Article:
Competition for Presidential Time and Attention

Our robust council conversation revolved around two primary themes: the multiple groups demanding time and attention that presidents feel they must serve, and perspectives from presidents about concrete recommendations for boards to consider in providing explicit support for the work of presidents.

One president launched the discussion with a description of seven groups that compete for presidents’ time and attention: students, faculty, staff, board of trustees, external community members, alumni, and legislators. Each constituent group wants its own “face time,” and each has its list of priorities. None of these groups is saying, “We want less time and attention.” While the various priorities may all be worthy of consideration, it is not possible to pursue all of them, and difficult decisions must be made by presidents as they navigate these complicated balancing acts.

Before we were very deep into the conversation, presidents chimed in with suggestions about other groups such as parents, donors, business partners, and users of social media. Again, each group comes with a specific wish list, and, as one president said, “Any one of them can take a president down.”

Presidents felt it is also important to acknowledge that family and self-care—personal time—is essential to build into the president’s schedule. Several presidents noted that if such time is not specifically planned and scheduled, it will not happen and that exacerbates the possibility of burnout. Some presidents gave examples of how they carve out time for themselves and their families, while others noted that they struggle with this because the institution’s needs and their natural inclination to focus on institutional issues always seem to trump everything else.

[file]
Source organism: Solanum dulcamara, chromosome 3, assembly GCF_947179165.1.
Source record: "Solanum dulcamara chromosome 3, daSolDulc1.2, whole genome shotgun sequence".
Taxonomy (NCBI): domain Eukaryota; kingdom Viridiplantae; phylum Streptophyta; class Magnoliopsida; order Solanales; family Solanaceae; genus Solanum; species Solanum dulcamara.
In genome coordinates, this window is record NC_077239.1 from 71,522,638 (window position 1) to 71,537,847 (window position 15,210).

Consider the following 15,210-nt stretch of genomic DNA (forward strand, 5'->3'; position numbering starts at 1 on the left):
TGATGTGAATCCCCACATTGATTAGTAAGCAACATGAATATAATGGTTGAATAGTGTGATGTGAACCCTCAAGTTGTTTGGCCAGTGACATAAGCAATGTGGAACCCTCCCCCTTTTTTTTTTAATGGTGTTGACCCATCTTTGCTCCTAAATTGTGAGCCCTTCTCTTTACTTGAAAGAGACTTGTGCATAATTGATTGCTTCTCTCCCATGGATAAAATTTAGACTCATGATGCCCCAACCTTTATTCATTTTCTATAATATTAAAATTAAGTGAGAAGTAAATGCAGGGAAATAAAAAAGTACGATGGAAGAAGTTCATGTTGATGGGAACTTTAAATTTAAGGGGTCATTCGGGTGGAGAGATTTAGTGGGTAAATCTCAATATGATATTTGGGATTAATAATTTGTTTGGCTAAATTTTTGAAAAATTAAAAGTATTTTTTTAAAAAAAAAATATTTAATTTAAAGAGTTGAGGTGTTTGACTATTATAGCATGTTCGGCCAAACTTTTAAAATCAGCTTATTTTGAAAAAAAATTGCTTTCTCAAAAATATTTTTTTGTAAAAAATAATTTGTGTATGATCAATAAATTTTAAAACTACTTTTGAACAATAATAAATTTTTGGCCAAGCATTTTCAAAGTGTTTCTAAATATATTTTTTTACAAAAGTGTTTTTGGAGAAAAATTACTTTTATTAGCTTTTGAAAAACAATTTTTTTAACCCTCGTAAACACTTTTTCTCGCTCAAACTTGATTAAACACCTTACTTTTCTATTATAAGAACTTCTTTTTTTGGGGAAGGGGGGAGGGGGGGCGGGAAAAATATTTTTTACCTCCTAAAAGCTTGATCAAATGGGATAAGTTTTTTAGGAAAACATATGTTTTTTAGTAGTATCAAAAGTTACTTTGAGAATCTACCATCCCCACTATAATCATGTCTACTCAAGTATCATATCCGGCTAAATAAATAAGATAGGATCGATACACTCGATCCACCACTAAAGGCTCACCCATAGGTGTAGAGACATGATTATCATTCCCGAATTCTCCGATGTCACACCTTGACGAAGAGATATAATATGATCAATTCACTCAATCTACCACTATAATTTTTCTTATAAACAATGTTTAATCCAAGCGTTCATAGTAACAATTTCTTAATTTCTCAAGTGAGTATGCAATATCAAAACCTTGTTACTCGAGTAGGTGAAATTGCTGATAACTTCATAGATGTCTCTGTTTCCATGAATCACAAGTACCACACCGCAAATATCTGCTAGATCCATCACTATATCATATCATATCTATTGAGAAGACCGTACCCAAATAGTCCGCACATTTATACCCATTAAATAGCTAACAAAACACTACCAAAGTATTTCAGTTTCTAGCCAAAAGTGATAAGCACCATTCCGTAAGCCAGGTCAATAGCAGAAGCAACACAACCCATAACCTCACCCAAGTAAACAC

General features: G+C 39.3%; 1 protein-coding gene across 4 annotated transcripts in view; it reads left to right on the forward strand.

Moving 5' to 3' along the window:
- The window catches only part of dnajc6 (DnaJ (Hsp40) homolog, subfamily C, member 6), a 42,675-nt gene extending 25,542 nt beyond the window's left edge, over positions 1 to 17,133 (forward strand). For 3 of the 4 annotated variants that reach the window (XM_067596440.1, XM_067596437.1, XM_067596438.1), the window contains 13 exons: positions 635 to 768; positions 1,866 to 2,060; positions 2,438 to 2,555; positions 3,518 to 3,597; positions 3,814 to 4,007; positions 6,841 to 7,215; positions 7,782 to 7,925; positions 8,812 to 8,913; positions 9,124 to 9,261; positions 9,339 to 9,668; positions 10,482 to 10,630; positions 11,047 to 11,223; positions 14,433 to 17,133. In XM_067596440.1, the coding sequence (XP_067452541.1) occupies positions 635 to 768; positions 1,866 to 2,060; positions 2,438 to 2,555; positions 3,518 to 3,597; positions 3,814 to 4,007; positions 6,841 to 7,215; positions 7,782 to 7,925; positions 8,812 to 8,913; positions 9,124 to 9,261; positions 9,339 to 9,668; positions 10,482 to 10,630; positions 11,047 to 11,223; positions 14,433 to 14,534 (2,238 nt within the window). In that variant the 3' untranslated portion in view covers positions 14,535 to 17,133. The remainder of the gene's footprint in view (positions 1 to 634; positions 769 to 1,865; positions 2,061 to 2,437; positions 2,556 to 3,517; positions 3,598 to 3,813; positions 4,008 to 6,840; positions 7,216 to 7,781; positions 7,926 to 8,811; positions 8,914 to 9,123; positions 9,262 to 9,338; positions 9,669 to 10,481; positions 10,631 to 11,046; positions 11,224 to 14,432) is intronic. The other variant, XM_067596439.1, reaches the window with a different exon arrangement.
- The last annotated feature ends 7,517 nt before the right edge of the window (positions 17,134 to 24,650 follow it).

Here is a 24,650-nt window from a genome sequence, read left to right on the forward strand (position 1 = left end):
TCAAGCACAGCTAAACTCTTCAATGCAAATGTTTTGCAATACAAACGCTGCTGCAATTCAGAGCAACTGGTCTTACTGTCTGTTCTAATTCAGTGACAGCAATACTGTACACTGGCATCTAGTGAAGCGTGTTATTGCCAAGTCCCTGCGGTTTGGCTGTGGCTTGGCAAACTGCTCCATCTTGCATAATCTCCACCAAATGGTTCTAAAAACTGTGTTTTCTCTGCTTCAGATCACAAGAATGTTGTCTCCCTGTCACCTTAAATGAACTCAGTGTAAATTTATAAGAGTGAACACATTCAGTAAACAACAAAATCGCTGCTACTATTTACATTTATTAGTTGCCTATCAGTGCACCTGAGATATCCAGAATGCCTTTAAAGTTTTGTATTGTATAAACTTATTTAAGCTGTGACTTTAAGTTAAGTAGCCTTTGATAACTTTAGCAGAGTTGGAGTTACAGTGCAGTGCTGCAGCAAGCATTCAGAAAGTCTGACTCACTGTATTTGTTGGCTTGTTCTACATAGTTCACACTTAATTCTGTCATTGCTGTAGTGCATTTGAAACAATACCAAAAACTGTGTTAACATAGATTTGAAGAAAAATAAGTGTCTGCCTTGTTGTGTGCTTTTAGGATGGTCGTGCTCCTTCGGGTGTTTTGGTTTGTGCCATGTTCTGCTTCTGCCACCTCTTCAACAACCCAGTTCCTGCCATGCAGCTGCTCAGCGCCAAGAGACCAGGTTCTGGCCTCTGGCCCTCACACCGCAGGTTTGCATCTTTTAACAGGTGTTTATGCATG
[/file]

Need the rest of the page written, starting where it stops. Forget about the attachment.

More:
The Value of Coaching

The value of a coach was embraced by the presidents, with several noting that the board’s willingness to employ a coach for the president was a condition of accepting the presidency. Several benefits of having a coach were mentioned, including the value of having “someone in your corner” and having someone who can encourage taking a longer, higher-level view when the day-to-day issues seem overwhelming. In other words, it helps to be reminded why presidents were drawn to this level of leadership in the first place: It’s a commitment to mission and a focus on student success.

An outcome of this discussion theme was a strong sense that boards will not automatically understand the challenges of dealing with multiple groups. They need specific education about the multiple constituents, their needs and priorities, and their value to the institution. Presidents shouldn’t assume that boards understand that there are competing groups and priorities and that these create stressful situations—thus specific guidance is needed for boards to sensitize them. Presidents were advised to think about what boards don’t know and be deliberate about filling the education gap. Vague suggestions about the need for support are not helpful; specific guidance is very valuable.